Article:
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# Hodge’s Problem

The following theory and problems are adapted from “Theory of Point Estimation” (Lehmann and Casella, 1998) and “Model Selection and the Principle of Minimum Description Length” (Hansen and Yu, 2001).

Consider the following problem by Hodge (Le Cam, 1953). Let $X^n = X_1, \dots, X_n \overset{\text{iid}}{\sim} \mathcal{N}(\theta, 1)$ where $\theta \in \mathbb{R}$ is unknown. We wish to test the hypotheses $H_\theta: \theta = 0$ against $H_1 : \theta \neq 0$, or equivalently choose between the models

$M_0 = \{\mathcal{N}(0, 1)\} \text{ and } M_1 = \{\mathcal{N}(\theta, 1): \theta \neq 0\}$.

Hodge’s estimator $\hat{\theta}_n$ is defined as $\hat{\theta}_n = \begin{cases} \bar{X} & \text{if } |\bar{X}| \geq n^{-1/4}\\ 0 & \text{if } |\bar{X}| < n^{-1/4} \end{cases}$

and thus chooses $M_0$ if and only if $|\bar{X}| < n^{-1/4}$. Notably, the risk $R_n(\theta)$ of this estimator is less than 1 for $\theta$ close to 0 (dependent on $n$) and thus is below the asymptotic variance and Cramer-Rao lower bound making it a superefficient estimator in certain cases.

Alternative, more conventional model selection methods include the Bayesian Information Criterion (BIC), Akaike Information Criterion (AIC), and Minimum Description Length (MDL).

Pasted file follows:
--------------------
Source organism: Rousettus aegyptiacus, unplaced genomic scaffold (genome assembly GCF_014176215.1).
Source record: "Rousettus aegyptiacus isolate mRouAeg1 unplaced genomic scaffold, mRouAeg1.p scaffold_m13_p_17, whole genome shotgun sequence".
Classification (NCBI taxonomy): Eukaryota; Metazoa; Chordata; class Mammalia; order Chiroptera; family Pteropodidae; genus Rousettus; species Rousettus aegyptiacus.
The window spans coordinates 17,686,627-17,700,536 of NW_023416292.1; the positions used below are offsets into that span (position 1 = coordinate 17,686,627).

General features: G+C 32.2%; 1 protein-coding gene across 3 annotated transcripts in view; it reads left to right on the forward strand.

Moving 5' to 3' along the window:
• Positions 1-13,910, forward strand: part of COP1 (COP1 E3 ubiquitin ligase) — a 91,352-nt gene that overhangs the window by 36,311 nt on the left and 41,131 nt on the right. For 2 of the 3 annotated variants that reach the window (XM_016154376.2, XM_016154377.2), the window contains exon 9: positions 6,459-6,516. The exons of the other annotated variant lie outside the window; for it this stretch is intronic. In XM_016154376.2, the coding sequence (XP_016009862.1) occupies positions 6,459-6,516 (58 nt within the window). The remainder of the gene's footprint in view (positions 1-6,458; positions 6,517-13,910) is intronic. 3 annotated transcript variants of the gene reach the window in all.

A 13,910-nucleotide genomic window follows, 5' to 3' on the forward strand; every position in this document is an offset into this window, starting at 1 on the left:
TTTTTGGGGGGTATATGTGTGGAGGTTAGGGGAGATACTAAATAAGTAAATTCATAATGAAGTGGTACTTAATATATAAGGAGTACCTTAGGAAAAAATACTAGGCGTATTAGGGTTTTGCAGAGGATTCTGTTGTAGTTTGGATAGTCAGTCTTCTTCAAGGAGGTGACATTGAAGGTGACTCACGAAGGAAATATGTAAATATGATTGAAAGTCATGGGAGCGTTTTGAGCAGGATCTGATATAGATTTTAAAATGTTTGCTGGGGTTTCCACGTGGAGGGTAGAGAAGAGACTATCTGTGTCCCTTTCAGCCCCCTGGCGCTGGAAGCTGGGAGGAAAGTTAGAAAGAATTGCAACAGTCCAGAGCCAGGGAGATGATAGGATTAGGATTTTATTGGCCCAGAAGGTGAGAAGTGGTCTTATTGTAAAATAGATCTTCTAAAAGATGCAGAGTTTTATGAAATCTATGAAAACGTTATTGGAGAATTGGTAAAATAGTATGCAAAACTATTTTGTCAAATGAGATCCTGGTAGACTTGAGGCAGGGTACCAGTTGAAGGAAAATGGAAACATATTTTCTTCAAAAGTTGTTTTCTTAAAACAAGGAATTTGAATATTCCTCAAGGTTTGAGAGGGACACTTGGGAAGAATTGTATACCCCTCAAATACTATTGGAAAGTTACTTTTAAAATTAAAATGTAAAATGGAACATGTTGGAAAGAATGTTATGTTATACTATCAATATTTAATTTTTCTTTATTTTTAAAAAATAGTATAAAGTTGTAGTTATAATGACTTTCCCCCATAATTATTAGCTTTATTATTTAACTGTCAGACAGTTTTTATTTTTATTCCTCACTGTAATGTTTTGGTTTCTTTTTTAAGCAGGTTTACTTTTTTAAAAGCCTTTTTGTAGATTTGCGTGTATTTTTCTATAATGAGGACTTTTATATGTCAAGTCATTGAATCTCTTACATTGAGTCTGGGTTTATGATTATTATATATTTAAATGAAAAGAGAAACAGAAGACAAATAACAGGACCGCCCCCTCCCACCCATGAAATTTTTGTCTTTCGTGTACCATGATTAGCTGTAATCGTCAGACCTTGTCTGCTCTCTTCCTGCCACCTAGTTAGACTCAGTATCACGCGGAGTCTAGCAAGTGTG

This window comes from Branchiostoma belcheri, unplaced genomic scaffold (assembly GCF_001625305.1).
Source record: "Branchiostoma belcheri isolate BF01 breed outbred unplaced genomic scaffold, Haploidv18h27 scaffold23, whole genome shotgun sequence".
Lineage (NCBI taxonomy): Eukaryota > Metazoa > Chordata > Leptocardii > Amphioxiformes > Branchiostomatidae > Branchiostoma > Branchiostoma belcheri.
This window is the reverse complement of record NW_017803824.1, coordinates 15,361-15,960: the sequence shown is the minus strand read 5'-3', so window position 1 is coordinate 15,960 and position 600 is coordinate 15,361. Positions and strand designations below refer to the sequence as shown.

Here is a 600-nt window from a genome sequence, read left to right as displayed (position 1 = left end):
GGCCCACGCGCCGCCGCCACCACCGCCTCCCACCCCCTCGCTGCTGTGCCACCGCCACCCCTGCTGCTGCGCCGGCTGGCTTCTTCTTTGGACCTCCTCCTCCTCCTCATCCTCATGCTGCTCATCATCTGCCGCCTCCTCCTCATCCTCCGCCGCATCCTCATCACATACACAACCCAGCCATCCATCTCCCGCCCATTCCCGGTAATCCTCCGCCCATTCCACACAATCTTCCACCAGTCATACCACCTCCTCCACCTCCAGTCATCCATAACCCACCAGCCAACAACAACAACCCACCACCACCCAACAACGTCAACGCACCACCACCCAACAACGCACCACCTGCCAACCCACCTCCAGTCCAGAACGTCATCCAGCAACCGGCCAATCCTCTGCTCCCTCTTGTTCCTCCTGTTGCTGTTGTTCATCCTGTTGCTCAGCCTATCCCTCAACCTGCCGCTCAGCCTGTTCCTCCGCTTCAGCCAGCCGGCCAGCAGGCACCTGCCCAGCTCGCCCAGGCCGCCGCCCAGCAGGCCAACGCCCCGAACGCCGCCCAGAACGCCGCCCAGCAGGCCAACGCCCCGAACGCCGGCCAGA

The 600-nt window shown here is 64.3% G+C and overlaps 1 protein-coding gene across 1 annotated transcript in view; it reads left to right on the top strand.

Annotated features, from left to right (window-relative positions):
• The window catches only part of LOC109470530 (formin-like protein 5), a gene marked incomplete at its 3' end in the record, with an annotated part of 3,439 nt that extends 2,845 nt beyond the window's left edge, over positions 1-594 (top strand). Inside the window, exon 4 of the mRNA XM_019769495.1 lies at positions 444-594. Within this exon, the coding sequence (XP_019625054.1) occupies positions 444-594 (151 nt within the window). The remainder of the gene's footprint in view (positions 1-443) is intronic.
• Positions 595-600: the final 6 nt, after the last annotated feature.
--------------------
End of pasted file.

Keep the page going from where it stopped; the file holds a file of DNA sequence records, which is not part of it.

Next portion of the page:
## Model Selection

### MDL

MDL specifies the complexity of a model in terms of the information theoretic length of a bit string needed to be sent from a sender to a receiver (assuming some common knowlege shared between both parties). From Hansen and Yu (2001), we consider a two-stage coding in which we first quantify the cost $L(\hat{\theta})$ of encoding a parameter and then quantify the cost $L_M(X^n)$ of encoding the data given our model. The cost depends on our level of precision and so the finite parameter space for a given number is discreteized with precision $1 / \sqrt{n}$, reflecting the standard parametric rate of convergence (Hansen and Yu, 2001). We denote the likelihood function of our data given a parameter $\theta$ as $\mathcal{L}_{\theta}$ and our maximum likelihood estimate $\hat{\theta}_n = \bar{X}$.